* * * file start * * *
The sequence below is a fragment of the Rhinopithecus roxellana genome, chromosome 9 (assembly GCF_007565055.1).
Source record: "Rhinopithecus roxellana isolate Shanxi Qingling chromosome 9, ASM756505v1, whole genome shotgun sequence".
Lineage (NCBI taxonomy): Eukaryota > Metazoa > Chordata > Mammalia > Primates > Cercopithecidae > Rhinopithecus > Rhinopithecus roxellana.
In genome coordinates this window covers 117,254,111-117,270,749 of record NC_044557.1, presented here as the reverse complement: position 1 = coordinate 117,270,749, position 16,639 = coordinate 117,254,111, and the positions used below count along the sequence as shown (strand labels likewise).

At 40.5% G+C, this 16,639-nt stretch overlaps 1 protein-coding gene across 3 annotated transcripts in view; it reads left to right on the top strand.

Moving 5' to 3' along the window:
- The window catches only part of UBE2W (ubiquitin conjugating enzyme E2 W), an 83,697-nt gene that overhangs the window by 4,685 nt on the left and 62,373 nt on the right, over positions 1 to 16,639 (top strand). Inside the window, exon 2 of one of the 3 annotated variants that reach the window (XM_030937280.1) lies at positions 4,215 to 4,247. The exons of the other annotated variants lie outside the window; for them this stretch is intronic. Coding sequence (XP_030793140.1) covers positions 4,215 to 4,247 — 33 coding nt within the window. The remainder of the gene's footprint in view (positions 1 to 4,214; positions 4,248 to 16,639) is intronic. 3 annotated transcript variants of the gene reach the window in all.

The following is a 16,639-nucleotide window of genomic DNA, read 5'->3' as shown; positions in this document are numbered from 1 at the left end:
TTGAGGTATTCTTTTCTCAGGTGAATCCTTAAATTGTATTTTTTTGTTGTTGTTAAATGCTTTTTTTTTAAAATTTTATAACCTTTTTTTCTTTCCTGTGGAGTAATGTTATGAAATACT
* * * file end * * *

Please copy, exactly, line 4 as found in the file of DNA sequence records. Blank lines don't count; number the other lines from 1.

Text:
In genome coordinates this window covers 117,254,111-117,270,749 of record NC_044557.1, presented here as the reverse complement: position 1 = coordinate 117,270,749, position 16,639 = coordinate 117,254,111, and the positions used below count along the sequence as shown (strand labels likewise).